Was it David Frum’s responsibility to “represent” the views of conservative Republicans? He thought so, at least.
By **Robert Reich**
By arrangement with RobertReich.Org.
Photograph via Flickr by Gary McCabe.
Every other Wednesday evening for the past few years I’ve been offering commentary on a spritely show on public radio called “Marketplace.” On alternative Wednesdays David Frum, a former speechwriter for George W. Bush, has been airing his views.
This past Wednesday, Frum called it quits. He explained to the show’s host, Kai Risdal, that he could no longer represent Republican views.
“I think that there’s a kind of expectation that when you do it that you represent the broad point of view of your half of the political spectrum. And although I consider myself a conservative and a Republican, and I think that the right-hand side of the spectrum has the better answers for the long-term growth of economy—low taxes, restrained government, less regulation—it’s pretty clear that facing the immediate crisis—very intense crisis—I’m just not representing the view of most people who call themselves Republicans and conservatives these days… And it’s a service to the radio audience if they want to hear people explaining effectively why one of the two great parties takes the view that it does—it needs to have somebody who agrees with that great party.”
I respect David’s decision but I disagree with his understanding of his job on “Marketplace.” And I find his decision to leave a sad commentary (no pun intended) on what’s happening to public discourse in America.
Why exactly was it necessary for David Frum to “represent” the views of conservative Republicans?
I don’t feel any obligation to represent liberal Democrats. Over the years I’ve argued, for example, in favor of getting rid of the corporate income tax, creating school vouchers inversely related to family incomes, and extending free-trade agreements—positions not exactly favored by liberal Democrats.
What if conservative Republicans believe the sun revolves around the earth? Would someone in David Frum’s position who disagrees feel compelled to stop offering “conservative” commentaries about the celestial bodies?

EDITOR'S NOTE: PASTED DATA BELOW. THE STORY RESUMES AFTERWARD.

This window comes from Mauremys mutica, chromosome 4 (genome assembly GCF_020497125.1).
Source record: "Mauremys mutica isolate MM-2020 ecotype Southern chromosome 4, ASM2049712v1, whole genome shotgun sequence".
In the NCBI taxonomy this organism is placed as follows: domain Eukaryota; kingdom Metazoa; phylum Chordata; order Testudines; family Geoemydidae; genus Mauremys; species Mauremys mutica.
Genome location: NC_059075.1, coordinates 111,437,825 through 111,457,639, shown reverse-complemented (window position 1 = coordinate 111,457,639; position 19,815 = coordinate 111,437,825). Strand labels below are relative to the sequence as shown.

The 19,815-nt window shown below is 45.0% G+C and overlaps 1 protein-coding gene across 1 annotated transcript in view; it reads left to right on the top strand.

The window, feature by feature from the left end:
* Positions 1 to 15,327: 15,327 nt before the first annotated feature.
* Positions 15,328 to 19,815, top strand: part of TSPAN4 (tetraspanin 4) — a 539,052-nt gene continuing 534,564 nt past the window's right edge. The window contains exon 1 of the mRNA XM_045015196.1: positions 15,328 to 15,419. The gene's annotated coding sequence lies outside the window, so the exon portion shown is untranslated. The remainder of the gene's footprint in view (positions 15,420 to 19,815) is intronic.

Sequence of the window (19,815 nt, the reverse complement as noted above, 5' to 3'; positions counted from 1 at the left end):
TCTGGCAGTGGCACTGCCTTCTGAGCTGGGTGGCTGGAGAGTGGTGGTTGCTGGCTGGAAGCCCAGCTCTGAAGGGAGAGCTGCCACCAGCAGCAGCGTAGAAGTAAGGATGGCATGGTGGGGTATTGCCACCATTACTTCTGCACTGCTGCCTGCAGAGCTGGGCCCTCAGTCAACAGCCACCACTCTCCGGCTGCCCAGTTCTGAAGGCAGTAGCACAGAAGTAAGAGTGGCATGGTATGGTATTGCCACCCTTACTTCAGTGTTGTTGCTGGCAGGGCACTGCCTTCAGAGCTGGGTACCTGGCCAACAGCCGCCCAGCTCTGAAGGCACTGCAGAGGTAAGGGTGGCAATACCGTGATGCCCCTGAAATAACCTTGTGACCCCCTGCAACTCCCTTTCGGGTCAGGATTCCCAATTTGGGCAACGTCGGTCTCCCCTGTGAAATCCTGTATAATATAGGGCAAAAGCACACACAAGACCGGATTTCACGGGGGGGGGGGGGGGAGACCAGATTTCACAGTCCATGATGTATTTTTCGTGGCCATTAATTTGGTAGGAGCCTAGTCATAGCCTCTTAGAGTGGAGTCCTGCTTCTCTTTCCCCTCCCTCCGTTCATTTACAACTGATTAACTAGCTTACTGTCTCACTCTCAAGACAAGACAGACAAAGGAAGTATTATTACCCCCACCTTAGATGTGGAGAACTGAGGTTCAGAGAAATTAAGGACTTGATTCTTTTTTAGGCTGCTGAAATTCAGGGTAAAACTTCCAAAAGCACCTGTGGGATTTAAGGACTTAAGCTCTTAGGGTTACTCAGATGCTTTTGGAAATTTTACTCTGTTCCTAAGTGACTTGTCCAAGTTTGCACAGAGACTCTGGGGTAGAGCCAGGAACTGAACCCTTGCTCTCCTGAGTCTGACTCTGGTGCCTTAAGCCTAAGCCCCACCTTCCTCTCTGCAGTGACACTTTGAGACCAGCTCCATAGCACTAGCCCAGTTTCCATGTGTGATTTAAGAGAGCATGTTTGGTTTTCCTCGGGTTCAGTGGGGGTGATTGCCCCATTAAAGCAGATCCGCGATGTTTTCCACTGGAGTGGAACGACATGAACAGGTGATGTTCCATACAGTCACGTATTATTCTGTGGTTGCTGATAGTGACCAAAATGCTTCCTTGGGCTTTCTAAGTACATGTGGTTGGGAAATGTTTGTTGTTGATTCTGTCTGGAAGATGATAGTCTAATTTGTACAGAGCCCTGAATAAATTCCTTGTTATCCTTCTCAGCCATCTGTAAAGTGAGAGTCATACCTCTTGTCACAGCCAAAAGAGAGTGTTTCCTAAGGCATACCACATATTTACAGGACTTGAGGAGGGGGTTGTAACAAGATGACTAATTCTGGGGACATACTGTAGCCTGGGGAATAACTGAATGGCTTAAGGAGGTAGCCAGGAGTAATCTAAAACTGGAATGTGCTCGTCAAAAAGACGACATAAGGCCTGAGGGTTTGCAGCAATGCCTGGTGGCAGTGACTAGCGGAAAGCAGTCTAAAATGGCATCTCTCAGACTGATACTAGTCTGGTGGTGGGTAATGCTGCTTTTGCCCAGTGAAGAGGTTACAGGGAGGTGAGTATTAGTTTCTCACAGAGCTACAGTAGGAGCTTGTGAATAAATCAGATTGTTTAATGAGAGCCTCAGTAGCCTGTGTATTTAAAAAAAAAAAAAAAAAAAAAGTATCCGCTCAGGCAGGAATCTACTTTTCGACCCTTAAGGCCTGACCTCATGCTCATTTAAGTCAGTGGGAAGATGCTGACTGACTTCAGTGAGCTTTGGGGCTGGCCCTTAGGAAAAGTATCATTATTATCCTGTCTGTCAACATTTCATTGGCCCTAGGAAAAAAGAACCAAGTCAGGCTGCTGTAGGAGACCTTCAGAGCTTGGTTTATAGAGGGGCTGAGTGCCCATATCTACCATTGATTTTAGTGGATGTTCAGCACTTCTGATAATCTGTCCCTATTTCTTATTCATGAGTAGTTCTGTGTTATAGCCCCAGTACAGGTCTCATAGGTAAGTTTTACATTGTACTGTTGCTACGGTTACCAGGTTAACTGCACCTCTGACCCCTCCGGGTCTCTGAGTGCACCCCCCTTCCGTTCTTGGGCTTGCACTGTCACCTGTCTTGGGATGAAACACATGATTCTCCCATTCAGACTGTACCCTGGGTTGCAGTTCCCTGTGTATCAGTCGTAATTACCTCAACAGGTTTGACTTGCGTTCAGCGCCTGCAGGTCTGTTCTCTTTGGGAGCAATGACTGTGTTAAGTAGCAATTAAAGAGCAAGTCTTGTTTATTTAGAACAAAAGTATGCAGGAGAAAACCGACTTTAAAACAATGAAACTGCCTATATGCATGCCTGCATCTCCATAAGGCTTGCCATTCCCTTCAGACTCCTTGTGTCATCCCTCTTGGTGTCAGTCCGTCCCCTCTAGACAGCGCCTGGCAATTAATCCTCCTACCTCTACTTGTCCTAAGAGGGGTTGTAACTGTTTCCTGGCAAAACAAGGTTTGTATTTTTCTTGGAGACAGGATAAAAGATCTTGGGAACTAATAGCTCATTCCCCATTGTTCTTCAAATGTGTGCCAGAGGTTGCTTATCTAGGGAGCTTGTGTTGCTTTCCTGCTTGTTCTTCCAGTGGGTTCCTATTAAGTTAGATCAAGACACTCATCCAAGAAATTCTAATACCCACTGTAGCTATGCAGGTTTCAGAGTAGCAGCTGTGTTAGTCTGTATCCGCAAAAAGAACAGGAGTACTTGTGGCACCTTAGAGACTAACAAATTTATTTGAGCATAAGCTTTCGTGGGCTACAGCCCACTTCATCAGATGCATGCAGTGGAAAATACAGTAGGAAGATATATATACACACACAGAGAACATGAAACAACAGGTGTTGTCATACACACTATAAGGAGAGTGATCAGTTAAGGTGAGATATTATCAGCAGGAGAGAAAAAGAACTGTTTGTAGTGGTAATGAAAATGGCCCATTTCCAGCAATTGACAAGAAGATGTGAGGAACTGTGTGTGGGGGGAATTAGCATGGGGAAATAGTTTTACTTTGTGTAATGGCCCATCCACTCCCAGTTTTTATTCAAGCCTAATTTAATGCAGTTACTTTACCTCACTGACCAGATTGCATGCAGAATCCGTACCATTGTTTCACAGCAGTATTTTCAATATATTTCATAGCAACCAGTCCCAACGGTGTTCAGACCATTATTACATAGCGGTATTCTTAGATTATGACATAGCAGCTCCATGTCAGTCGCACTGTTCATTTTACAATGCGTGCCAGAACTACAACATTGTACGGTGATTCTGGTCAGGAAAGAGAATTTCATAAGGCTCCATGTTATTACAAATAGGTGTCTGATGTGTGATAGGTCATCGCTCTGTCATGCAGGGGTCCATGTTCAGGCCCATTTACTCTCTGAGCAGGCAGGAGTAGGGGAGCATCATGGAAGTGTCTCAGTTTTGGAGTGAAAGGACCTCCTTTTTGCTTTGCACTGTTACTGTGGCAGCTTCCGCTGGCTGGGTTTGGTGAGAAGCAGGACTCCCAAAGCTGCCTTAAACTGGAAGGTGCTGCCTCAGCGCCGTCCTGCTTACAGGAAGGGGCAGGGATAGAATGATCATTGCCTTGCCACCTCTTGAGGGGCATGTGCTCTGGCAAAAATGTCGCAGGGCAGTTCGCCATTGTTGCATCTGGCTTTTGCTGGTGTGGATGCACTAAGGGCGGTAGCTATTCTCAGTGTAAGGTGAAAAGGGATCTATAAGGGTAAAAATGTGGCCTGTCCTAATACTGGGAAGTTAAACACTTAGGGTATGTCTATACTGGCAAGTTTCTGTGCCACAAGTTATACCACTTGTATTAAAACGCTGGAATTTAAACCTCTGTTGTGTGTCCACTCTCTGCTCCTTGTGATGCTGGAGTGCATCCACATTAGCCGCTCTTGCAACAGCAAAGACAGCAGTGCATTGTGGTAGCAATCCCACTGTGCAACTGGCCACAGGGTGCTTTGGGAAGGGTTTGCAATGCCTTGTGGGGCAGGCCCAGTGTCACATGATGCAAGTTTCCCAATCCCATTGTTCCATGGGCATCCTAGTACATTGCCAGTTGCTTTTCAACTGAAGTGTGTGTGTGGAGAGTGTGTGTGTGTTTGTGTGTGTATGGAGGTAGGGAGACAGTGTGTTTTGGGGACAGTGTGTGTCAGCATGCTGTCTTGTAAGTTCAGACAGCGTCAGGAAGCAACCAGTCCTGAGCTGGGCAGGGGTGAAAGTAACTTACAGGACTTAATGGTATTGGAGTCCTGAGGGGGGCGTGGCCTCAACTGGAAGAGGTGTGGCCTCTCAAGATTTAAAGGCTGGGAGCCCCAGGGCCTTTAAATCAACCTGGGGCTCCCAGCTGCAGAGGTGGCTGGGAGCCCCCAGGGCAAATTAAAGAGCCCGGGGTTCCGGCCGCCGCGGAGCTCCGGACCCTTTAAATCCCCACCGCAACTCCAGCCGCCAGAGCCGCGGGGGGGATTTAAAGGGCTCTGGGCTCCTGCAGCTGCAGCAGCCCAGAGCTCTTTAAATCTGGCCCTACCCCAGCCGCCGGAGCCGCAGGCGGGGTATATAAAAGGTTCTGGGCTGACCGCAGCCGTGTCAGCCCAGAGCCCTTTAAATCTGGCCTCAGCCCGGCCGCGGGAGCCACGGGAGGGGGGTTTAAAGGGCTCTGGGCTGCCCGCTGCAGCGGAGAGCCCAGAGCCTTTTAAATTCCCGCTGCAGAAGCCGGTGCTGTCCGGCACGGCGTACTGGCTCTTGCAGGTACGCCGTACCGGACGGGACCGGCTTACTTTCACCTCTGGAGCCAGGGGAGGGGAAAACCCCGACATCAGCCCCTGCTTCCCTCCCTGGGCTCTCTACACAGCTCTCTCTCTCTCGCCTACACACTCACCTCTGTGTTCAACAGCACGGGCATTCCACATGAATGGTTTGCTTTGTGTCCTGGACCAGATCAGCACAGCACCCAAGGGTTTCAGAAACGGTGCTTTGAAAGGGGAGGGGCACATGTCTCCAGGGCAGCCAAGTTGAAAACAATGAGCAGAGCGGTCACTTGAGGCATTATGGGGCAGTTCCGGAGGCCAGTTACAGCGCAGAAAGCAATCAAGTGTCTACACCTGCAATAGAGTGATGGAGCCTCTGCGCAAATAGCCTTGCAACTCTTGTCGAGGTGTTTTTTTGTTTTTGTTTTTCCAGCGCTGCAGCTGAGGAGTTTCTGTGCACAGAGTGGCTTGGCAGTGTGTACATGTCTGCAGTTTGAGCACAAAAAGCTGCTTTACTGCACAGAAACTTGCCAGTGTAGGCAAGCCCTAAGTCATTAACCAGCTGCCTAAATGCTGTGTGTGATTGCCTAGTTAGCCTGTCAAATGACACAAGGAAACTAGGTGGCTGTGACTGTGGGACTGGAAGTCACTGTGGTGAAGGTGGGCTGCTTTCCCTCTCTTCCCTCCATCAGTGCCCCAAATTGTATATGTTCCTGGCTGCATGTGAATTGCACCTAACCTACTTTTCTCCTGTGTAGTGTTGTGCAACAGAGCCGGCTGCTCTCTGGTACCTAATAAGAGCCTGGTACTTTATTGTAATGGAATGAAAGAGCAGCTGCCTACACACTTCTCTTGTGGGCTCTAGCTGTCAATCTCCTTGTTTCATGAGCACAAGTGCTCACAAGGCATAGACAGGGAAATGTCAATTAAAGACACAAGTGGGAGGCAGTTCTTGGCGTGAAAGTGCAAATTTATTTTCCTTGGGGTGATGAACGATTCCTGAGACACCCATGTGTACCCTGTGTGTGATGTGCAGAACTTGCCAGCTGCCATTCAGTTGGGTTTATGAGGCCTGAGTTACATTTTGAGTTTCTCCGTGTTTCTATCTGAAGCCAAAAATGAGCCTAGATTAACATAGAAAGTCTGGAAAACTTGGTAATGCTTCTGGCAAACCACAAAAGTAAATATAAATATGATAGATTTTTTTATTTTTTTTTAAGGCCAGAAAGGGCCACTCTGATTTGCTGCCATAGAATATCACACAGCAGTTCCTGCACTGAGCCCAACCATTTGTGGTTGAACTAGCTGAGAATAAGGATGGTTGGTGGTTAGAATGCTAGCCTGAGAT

The American public doesn’t want or need to hear “representatives” from the so-called right or left. It wants insight into what’s best for America.
Yet over and over again—on the radio, on TV, in print, in the blogosphere, and all over Washington—political ideology is substituting for thought.
Politicians take oaths and sign pledges. Special-interest groups abide by litmus tests and ideological labels. The media is either assertively liberal or conservative. Pundits are either on the left or the right.
Meanwhile, the Republican Party has become so extreme that it’s more and more difficult for anyone to rationally “represent” its views. As Frum put in in a post on his website, FrumForum, “Under the pressure of the current crisis—intoxicated by anti-Obama feelings and incited by talk radio and Fox—Republicans have staked out an extreme position on the role of government.”
What if conservative Republicans believe the sun revolves around the earth? Would someone in David Frum’s position who disagrees feel compelled to stop offering “conservative” commentaries about the celestial bodies? And would a major media outlet then be obliged to find a replacement who agrees with conservative dogma? (This isn’t such a far-fetched example when you consider what leading Republicans say about evolution or climate change.)
David’s particular break with Republicans has come over what to do about the continuing awful economy. Here’s what he told Kai Risdal:
“This is not a moment for government to be cutting back. … Right now we’re watching state governments try to balance all of their budgets at the same time in the middle of this crisis. We’ve seen half a million public sector jobs disappear. Now, if these were good times, I would applaud that. We need to see a thinner public sector—especially at the state and local level. But we’re seeing what happens when you do that as an anti-recession measure and you make the recession worse. And even though we’re in a technical recovery, incomes and employment—all of that remains lagging for people—I think that we’ve rediscovered in this crisis something that I think we all knew. Which is, there’s a reason why the people of the 1930s built some kind of minimum guarantee—unemployment insurance, health care coverage and things like that. And it’s not because they wanted to be nice. It’s because in a crisis when people lose their jobs, if there is no social safety net they loose 100 percent of their purchasing power.”
It so happens the vast majority of economists and economic policy experts agree with David on this—even though you wouldn’t know it if you watched or listened to broadcast debates between a so-called “liberal” and “conservative” economists.
No wonder Americans are so confused.
David Frum’s voice will be sorely missed. Yet I understand his dilemma. At the start of his interview on “Marketplace” explaining his decision to leave the program, he was introduced this way:
“David Frum has been a regular commentator for this program for years, offering the voice of the political right against Robert Reich and the views of the political left.”
That introduction illustrates the problem.
By arrangement with RobertReich.Org.
Robert B. Reich is Professor of Public Policy at the Goldman School of Public Policy at the University of California at Berkeley. He has served in three national administrations, most recently as secretary of labor under President Bill Clinton. He has written eleven books (including his most recent, Supercapitalism, which is now out in paperback). Mr. Reich is co-founding editor of The American Prospect magazine.